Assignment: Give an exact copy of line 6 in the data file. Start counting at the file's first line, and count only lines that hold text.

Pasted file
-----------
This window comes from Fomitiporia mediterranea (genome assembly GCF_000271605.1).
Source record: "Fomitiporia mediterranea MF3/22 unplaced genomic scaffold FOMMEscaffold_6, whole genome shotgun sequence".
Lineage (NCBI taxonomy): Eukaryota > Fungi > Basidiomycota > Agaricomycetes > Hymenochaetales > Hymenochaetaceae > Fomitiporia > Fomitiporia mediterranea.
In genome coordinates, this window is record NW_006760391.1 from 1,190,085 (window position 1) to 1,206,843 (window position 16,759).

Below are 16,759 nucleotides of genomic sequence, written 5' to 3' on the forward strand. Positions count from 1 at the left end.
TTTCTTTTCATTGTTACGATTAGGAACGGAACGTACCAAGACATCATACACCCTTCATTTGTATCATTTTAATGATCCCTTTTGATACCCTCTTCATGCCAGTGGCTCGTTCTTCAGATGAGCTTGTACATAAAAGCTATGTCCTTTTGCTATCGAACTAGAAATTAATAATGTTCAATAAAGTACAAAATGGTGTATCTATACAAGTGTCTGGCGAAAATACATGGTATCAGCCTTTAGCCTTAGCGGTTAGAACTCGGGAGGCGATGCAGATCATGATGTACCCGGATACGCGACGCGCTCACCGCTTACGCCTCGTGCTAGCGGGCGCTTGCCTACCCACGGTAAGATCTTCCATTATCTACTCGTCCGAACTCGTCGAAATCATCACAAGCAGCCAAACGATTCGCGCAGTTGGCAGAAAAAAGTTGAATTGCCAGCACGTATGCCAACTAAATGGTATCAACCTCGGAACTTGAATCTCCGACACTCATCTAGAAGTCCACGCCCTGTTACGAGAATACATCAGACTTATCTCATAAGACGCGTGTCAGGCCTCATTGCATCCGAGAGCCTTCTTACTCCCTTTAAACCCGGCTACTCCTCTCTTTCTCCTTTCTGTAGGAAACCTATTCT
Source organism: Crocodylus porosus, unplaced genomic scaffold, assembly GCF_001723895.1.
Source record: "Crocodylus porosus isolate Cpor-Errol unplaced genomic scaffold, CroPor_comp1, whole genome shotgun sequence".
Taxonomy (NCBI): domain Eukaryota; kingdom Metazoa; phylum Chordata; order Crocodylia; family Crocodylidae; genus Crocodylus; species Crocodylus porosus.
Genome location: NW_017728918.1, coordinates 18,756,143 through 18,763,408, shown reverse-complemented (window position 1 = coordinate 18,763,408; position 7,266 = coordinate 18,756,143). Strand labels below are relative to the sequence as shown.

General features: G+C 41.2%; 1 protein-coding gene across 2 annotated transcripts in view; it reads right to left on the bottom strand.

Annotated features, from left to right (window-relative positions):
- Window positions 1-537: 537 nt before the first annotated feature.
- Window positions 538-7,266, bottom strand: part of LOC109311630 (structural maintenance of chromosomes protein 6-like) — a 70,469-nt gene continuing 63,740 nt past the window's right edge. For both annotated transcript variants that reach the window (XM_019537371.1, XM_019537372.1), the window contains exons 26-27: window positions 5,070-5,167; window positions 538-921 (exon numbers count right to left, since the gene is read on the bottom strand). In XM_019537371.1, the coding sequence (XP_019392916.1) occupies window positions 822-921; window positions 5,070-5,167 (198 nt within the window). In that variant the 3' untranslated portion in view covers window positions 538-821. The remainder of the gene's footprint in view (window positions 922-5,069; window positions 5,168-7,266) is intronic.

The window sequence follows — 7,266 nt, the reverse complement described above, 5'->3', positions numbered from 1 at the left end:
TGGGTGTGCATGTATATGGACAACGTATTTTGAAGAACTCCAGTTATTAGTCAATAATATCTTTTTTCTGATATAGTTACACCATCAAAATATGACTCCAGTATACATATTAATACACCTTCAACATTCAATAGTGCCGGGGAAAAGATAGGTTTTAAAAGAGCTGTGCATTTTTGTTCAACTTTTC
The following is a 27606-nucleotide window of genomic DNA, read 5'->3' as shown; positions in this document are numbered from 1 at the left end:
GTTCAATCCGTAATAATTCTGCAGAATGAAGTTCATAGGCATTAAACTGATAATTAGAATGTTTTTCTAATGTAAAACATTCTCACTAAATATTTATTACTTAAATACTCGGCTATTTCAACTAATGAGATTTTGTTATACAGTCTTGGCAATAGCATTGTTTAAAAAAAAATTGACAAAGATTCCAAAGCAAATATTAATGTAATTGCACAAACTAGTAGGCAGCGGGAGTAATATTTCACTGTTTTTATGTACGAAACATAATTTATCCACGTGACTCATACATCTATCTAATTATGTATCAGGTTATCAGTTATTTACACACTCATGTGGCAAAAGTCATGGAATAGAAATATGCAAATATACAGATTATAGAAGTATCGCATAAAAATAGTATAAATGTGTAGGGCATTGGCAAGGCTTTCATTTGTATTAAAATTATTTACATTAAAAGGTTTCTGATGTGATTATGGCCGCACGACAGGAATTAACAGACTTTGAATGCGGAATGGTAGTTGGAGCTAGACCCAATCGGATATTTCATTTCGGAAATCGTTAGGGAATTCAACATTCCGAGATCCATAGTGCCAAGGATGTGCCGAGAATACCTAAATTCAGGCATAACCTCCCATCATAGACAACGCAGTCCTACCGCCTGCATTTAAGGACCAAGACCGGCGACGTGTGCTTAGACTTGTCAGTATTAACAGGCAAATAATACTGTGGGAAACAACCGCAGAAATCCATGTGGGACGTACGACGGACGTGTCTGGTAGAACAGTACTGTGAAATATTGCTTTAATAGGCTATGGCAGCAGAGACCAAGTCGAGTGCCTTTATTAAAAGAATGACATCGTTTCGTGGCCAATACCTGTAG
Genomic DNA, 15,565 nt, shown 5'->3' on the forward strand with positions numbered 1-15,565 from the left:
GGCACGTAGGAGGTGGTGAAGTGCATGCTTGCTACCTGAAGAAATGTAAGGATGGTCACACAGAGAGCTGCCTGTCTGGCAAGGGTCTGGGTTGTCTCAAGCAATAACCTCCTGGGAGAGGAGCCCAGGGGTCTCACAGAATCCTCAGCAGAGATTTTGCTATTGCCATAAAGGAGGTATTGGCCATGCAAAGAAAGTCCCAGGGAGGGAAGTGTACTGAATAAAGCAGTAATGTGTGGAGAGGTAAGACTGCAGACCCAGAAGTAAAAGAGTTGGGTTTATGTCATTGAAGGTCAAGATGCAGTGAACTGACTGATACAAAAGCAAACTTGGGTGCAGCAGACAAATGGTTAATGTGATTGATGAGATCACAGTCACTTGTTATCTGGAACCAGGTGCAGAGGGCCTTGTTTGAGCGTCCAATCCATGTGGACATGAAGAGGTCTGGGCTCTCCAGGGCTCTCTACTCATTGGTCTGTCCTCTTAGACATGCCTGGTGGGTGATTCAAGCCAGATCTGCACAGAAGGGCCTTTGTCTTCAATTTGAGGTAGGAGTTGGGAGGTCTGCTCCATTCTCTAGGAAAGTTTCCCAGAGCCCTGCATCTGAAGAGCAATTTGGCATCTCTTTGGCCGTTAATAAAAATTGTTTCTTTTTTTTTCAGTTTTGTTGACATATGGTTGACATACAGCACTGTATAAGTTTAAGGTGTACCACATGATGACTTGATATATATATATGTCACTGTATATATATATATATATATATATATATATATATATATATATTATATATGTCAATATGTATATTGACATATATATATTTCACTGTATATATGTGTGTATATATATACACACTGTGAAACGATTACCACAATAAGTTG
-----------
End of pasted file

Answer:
TTTCTTTTCATTGTTACGATTAGGAACGGAACGTACCAAGACATCATACACCCTTCATTTGTATCATTTTAATGATCCCTTTTGATACCCTCTTCATGCCAGTGGCTCGTTCTTCAGATGAGCTTGTACATAAAAGCTATGTCCTTTTGCTATCGAACTAGAAATTAATAATGTTCAATAAAGTACAAAATGGTGTATCTATACAAGTGTCTGGCGAAAATACATGGTATCAGCCTTTAGCCTTAGCGGTTAGAACTCGGGAGGCGATGCAGATCATGATGTACCCGGATACGCGACGCGCTCACCGCTTACGCCTCGTGCTAGCGGGCGCTTGCCTACCCACGGTAAGATCTTCCATTATCTACTCGTCCGAACTCGTCGAAATCATCACAAGCAGCCAAACGATTCGCGCAGTTGGCAGAAAAAAGTTGAATTGCCAGCACGTATGCCAACTAAATGGTATCAACCTCGGAACTTGAATCTCCGACACTCATCTAGAAGTCCACGCCCTGTTACGAGAATACATCAGACTTATCTCATAAGACGCGTGTCAGGCCTCATTGCATCCGAGAGCCTTCTTACTCCCTTTAAACCCGGCTACTCCTCTCTTTCTCCTTTCTGTAGGAAACCTATTCT